Another possible issue is that compile-time inlining may show skewed results. Say if a method A internally calls another method B and B calls C. Let's suppose the method B has no other executable statement. Obviously this will be a good candidate for compile time inlining as the compiler might replace the call to method B inside method A definition with a call to method C. In such cases, the above two approaches will return the caller method of method C as method A and not as method B what the source code might suggest. Please note that this will require you to turn on the optimization of the compiler. Results may vary across compilers as different compilers may have different criteria for inlining - some might never do.

Other Possible Solutions: there can be some other possible solutions using a native method (like getCallerClass method) of some JVM implementation specific classes. We should avoid such a practice as we may otherwise sacrifice the portability of the code. Even worse, in case the implementation specific class is non-public then you might not use your code on the changed version of the same JVM implementation itself.

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marco (8) said...

Thanks for the answer, I was aware of the stackTrace solution for recovering method name etc.
My purpose is to identify the this of the caller for implementing an (assertions) system for ownership type.
I hope I can reach this syntax:
@SomeDesideredCondition1 @SomeDesideredCondition2 @SomeDesideredCondition3
int foo(){
assert check();//only in some method under control.
some code

But to be able to reconstruct the stack trace with the this values passing it as a parameter, all methods have to follow this pattern:

@SomeDesideredCondition1 @SomeDesideredCondition2 @SomeDesideredCondition3
int foo(){
some code
(where debug is a compile time known constant)
There are two "hacks" inside this code:
try finally to emulate pre/post condition.
debug var for conditional compilation, in fact if we use assert instead of if(debug), well, in case we are not debugging the compiler have still to generate a try finally, slowing down the code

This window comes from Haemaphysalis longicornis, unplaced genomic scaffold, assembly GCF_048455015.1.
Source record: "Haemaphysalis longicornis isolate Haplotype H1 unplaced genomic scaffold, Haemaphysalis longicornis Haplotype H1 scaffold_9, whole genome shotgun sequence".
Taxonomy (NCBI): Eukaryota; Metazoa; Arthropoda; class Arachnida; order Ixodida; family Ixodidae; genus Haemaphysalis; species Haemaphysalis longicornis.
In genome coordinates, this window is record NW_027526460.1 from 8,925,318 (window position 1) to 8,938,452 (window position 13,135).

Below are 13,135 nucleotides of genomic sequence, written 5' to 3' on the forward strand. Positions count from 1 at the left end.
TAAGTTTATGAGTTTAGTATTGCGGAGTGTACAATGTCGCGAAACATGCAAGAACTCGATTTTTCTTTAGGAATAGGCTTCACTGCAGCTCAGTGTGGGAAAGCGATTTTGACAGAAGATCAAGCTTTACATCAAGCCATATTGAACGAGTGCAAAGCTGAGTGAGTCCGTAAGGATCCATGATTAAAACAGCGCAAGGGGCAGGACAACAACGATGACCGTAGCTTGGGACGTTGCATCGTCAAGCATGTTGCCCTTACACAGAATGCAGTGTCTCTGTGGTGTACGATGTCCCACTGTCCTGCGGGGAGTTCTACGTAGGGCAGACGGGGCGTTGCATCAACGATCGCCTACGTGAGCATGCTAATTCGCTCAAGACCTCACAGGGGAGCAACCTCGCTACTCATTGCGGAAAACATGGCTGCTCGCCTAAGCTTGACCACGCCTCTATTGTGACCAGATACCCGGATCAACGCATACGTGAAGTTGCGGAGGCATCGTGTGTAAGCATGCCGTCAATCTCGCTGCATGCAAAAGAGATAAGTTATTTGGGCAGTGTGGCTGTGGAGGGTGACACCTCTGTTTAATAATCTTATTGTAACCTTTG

up to 10X in the worst cases.

I know I can use AspectJ to enforce this pattern, but I'm trying to use pure java.

Geek said...

Please share with us in case you find a pure Java solution (portable one) to find the caller object without passing 'this'.

I assume 'check()' in your finally-block is not intentionally missing the 'this' argument - maybe a typo?

"in case we are not debugging the compiler have still to generate a try finally" - well I think try-finally block would anyway be generated irrespective of whether you are debugging or not as in your code 'if(debug)' test is only covering the call to 'check' method, isn't it? I agree that code for the 'check' call (or anything else you would do in the local if-block) would not be generated in case you turn 'debug' off.

Thanks for your participation. Looks like you are actually in a real situation where you need this OR are you just trying out to explore if it's possible or not? We don't encounter such a situation very frequently, so it will be good if you can give us a brief about it. Though, 'debug' gives an impression that the requirement is not a part of the actual app/tool. Keep visiting/posting!

marco (8) said...

"Though, 'debug' gives an impression that the requirement is not a part of the actual app/tool."

The tool i'm thinking about is for helping in debug :)

"well I think try-finally block would anyway be generated irrespective of whether you are debugging or not"
making some test i have seen the whole try{stm}finally{}
turned by the compile time java into stm if the finally block is empty. and became empty thanks to the static if.

Geek said...

Good point. Generating try-finally code for an empty 'finally' doesn't really make sense and as you have rightly said that a static (compile-time) if-condition will make the 'finally' block empty when 'debug is turned off. I appreciate your active participation. Thanks for your inputs!